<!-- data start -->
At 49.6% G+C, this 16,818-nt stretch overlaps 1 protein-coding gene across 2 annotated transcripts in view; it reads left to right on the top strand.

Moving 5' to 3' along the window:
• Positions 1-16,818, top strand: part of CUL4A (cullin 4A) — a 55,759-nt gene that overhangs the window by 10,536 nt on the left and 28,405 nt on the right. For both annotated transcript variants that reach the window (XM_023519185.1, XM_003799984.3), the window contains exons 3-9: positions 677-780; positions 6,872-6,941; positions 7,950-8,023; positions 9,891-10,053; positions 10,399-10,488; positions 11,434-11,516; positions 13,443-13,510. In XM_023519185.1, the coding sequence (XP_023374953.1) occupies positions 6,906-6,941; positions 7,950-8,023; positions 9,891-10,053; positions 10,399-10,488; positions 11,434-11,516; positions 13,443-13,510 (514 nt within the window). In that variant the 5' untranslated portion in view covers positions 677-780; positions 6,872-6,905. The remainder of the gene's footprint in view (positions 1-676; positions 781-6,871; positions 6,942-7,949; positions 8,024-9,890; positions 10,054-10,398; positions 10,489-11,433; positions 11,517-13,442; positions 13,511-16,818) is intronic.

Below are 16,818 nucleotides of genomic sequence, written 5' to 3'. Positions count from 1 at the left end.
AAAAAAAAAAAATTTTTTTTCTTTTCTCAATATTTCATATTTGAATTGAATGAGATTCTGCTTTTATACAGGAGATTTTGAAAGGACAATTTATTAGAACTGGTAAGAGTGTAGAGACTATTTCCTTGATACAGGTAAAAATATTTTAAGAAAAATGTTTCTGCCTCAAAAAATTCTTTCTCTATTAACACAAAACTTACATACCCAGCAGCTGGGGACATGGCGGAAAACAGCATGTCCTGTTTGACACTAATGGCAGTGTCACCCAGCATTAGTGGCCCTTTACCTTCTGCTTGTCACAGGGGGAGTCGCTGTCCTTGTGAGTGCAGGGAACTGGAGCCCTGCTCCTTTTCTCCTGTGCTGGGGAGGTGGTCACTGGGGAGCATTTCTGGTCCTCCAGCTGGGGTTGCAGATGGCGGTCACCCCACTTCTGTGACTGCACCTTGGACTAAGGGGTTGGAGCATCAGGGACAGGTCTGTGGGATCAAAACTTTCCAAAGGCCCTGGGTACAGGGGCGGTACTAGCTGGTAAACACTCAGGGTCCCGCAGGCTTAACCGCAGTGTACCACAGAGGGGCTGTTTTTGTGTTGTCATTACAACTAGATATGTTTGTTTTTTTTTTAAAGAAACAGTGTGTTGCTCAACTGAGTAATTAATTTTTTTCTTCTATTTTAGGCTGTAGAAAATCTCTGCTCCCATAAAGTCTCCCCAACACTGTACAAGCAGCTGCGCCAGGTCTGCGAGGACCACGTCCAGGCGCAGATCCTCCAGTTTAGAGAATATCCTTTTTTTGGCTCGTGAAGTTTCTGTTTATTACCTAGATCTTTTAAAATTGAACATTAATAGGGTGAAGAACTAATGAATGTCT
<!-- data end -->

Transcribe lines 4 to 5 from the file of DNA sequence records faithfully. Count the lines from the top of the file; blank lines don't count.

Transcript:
Below are 16,818 nucleotides of genomic sequence, written 5' to 3'. Positions count from 1 at the left end.
AAAAAAAAAAAATTTTTTTTCTTTTCTCAATATTTCATATTTGAATTGAATGAGATTCTGCTTTTATACAGGAGATTTTGAAAGGACAATTTATTAGAACTGGTAAGAGTGTAGAGACTATTTCCTTGATACAGGTAAAAATATTTTAAGAAAAATGTTTCTGCCTCAAAAAATTCTTTCTCTATTAACACAAAACTTACATACCCAGCAGCTGGGGACATGGCGGAAAACAGCATGTCCTGTTTGACACTAATGGCAGTGTCACCCAGCATTAGTGGCCCTTTACCTTCTGCTTGTCACAGGGGGAGTCGCTGTCCTTGTGAGTGCAGGGAACTGGAGCCCTGCTCCTTTTCTCCTGTGCTGGGGAGGTGGTCACTGGGGAGCATTTCTGGTCCTCCAGCTGGGGTTGCAGATGGCGGTCACCCCACTTCTGTGACTGCACCTTGGACTAAGGGGTTGGAGCATCAGGGACAGGTCTGTGGGATCAAAACTTTCCAAAGGCCCTGGGTACAGGGGCGGTACTAGCTGGTAAACACTCAGGGTCCCGCAGGCTTAACCGCAGTGTACCACAGAGGGGCTGTTTTTGTGTTGTCATTACAACTAGATATGTTTGTTTTTTTTTTAAAGAAACAGTGTGTTGCTCAACTGAGTAATTAATTTTTTTCTTCTATTTTAGGCTGTAGAAAATCTCTGCTCCCATAAAGTCTCCCCAACACTGTACAAGCAGCTGCGCCAGGTCTGCGAGGACCACGTCCAGGCGCAGATCCTCCAGTTTAGAGAATATCCTTTTTTTGGCTCGTGAAGTTTCTGTTTATTACCTAGATCTTTTAAAATTGAACATTAATAGGGTGAAGAACTAATGAATGTCT